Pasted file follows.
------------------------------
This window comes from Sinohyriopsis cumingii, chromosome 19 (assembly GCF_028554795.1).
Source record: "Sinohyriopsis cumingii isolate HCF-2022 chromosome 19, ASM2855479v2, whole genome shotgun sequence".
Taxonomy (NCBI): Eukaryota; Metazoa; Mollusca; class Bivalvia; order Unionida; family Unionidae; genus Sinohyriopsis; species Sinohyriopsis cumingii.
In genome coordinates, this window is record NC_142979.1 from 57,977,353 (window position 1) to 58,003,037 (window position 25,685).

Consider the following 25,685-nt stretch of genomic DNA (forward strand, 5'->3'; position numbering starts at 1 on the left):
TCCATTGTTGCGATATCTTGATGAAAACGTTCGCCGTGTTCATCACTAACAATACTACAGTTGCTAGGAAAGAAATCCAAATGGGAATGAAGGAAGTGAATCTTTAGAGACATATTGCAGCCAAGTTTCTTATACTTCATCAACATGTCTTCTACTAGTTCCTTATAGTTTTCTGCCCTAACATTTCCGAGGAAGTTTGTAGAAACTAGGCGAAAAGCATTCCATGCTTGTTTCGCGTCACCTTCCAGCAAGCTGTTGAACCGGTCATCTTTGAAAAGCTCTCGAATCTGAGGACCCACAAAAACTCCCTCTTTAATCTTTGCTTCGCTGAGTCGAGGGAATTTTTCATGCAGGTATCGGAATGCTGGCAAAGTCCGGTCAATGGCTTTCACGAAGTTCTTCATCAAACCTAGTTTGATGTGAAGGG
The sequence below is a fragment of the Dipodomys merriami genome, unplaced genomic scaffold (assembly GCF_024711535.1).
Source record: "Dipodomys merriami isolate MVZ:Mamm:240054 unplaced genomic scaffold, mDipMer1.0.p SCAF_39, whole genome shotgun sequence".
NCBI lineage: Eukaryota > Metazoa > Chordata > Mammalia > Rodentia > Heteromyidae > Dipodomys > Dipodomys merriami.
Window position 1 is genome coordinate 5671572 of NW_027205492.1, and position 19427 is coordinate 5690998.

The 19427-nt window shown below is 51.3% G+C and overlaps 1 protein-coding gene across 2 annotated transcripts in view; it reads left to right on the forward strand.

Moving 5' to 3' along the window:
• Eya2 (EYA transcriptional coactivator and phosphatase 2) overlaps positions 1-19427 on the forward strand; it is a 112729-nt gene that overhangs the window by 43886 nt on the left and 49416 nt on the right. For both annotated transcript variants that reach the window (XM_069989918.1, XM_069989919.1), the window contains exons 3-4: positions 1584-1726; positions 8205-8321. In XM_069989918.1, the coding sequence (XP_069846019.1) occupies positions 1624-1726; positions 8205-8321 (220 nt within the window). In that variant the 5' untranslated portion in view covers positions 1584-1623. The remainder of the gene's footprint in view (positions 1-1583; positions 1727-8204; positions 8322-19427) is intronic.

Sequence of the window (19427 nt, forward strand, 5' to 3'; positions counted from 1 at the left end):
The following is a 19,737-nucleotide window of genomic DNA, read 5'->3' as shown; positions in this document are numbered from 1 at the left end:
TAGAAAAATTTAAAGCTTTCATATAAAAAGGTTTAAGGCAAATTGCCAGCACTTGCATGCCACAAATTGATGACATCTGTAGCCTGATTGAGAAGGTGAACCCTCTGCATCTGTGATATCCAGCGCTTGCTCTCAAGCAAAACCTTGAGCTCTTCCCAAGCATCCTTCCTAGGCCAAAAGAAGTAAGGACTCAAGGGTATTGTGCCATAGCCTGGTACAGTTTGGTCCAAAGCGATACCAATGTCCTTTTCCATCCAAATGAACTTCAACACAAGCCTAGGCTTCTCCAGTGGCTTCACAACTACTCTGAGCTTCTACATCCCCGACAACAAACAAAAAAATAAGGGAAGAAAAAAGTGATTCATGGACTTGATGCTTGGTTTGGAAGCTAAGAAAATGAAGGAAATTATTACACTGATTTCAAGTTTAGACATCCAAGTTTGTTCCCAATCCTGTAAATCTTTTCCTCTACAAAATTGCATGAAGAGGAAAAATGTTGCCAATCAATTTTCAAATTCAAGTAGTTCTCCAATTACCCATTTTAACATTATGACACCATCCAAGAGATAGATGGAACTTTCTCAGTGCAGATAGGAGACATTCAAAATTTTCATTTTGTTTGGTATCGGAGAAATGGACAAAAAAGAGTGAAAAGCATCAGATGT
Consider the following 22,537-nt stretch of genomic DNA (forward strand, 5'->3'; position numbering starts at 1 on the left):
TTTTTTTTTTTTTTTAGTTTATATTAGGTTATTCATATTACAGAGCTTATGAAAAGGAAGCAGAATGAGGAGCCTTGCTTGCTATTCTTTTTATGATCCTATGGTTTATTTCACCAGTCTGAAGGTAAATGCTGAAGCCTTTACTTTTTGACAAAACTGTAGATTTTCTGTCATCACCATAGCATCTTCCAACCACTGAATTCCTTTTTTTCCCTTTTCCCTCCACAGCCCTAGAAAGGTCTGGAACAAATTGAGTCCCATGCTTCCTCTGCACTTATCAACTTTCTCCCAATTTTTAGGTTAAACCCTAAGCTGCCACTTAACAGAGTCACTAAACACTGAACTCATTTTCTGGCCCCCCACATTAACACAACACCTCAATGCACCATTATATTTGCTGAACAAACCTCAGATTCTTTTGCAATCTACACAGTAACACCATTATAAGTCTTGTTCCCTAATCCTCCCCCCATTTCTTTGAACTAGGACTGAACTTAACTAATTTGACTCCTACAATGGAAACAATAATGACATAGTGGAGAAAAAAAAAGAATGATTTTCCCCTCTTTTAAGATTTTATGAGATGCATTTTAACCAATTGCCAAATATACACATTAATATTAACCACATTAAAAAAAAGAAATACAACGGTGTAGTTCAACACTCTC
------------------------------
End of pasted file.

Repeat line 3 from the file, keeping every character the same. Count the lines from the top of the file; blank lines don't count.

Taxonomy (NCBI): Eukaryota; Metazoa; Mollusca; class Bivalvia; order Unionida; family Unionidae; genus Sinohyriopsis; species Sinohyriopsis cumingii.